After breezing through the incredible first season of Stranger Things
, and also recently tearing through the thrilling The Night Manager
(which won an Emmy last night), this past weekend I faced the challenge of what to binge-watch next. After a cursory scroll through Netflix's homepage, there was one title that caught my eye: Jonathan Strange and Mr Norrell,
new to the streaming service this month.
No one wants to waste a weekend binging a show that ends up being terribly written or produced, so after a quick check on Rotten Tomatoes
(90) and Metacritic
(73), I was satisfied that jumping into this seven-part miniseries from the BBC
, released last year, would be worth the time. A brief summary of the show had me sold, too — a tale set in an alternate historical universe, early 1800s England, in which magic is real but has been seemingly lost on the British Isle for the past 300 years. Two magicians, the show's title characters, set out to bring magic back into a respectable status fit for the "modern era."
The series is adapted from a 2004 bestselling novel of the same name by British author Susanna Clarke. As a major fan of both period pieces and anything relating to sci-fi and fantasy, I thought, this is it — this is my next series to obsess over!
However, after finishing off the seventh and final episode last night, I was left quite disappointed, confused and let down by my high expectations for the magical world of Jonathan Strange and Mr Norrell
While I've not read Clarke's epic, 800-page novel that the series was adapted from, I have to hedge a guess that many of the world's intricate details — such as background on the multitude of its characters — simply did not translate well to screen. Though I can't imagine this story would have been better served if condensed into a feature film-length format. Nor does it seem that more episodes were needed to fill in the gaps.
The most glaring problem with Jonathan Strange and Mr Norrell
is a lack of clearly defined or believable motivation in almost every character who matters — and there are a lot of them.
We're first introduced to the studious and steadfast Norrell (played by Eddie Marsan), a quiet man who'd prefer the solitude of his library and his books about magic, but decides to reveal his talents to a group of "magic history" aficionados.
These men (apparently women were not allowed or able to perform magic in this universe. Whether this plot point is a symptom of the story's period, or an unfortunately intended detail in Clarke's book, was never explained) have formed a club to simply study and talk about the glorious bygone days of English magic. Naturally, Norrell's revelation makes him an instant celebrity.
In this alternate universe, the presence of magicians and the use of their powers has been absent from the cultural lexicon for the past 300 years. No one knows why magic was abandoned, and even by the series' end, it's still not clear that this question has been resolved.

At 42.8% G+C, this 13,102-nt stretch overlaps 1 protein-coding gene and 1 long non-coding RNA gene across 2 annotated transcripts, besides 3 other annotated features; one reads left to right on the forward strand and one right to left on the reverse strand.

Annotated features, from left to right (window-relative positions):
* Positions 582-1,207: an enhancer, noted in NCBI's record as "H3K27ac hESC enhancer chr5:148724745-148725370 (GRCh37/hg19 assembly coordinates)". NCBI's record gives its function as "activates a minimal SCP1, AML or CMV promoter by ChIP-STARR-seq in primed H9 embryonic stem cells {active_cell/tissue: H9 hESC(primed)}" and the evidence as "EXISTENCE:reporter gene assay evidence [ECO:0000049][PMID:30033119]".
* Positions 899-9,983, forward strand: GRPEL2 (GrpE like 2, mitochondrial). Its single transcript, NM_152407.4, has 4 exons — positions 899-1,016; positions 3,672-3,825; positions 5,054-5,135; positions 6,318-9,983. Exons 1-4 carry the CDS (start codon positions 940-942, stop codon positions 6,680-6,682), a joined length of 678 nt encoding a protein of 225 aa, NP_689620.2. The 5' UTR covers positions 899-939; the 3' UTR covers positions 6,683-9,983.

Norrell's talented counterpart, Jonathan Strange, is a hopeless romantic with an effervescent and likable personality. Played by Bertie Carvel, Strange's oft-manic demeanor and wildly unkempt hair seems an unmistakable reference to the late Gene Wilder's Dr. Frankenstein. Strange stumbles upon magic when a raving street magician tells him he's destined to become great at it. Strange then jokingly attempts to perform a spell, and when he succeeds in doing so is launched into a fast-rising career as Norrell's prodigy apprentice.
To Norrell's dismay, though, Strange is set on pushing the limits of "English magic" (no reference to the status of magic in any other country is ever mentioned, leaving audiences confused as to whether it even exists elsewhere in the world) and to discover the secrets of the fabled Raven King, the last known great magician. Norrell and a bumbling cast of supporters, whose purpose of entrance into the story was lost on me, are focused on the one task of making magic a "respectable" occupation, which means not dabbling in anything unfit of a gentleman, or otherwise malicious.
While the series' title characters do reveal their emotions and motivations at a sluggish pace — for Norrell, respect and notoriety for his work, and for Strange the love and support of his wife, but also an insatiable curiosity to push magic as far as he can — the rest of the characters are flimsy and forgettable.
Strange's pretty wife Arabella has no depth beyond her role as his unwavering cheerleader who exists only to support and motivate him toward success or revenge. Norrell's eager band of cronies are hollow and portrayed as unbearably comedic versions of the manipulating, power-hungry social and political climbers they represent.
I was also disappointed that we never seemed to clearly understand what drove the story's villain, a malicious fairy whom Norrell unwittingly bargains with to bring a woman back from the dead (going against his own belief to never resort to darker forms of magic). A classic fantasy bad guy trope, the fairy's desires and powers wreak havoc on Norrell's and Strange's relationships and careers and must be stopped before all is destroyed.
Besides Norrell and Strange, who fail to be believable heroes in too many moments, the only others worth caring more about are barely given enough screen time — Norrell's dark and brooding assistant Childermass, who seems to know much more than even his master Norrell at times, and the prophesying lunatic street magician Vinculus.
While Jonathan Strange and Mr Norrell
was filled with too many small disappointments for me, the ambitious mini-series still rises above many other forgettable works in the great vacuum of televised cinema. I definitely plan on picking up a copy of the novel source material soon to give this world and its characters a second chance.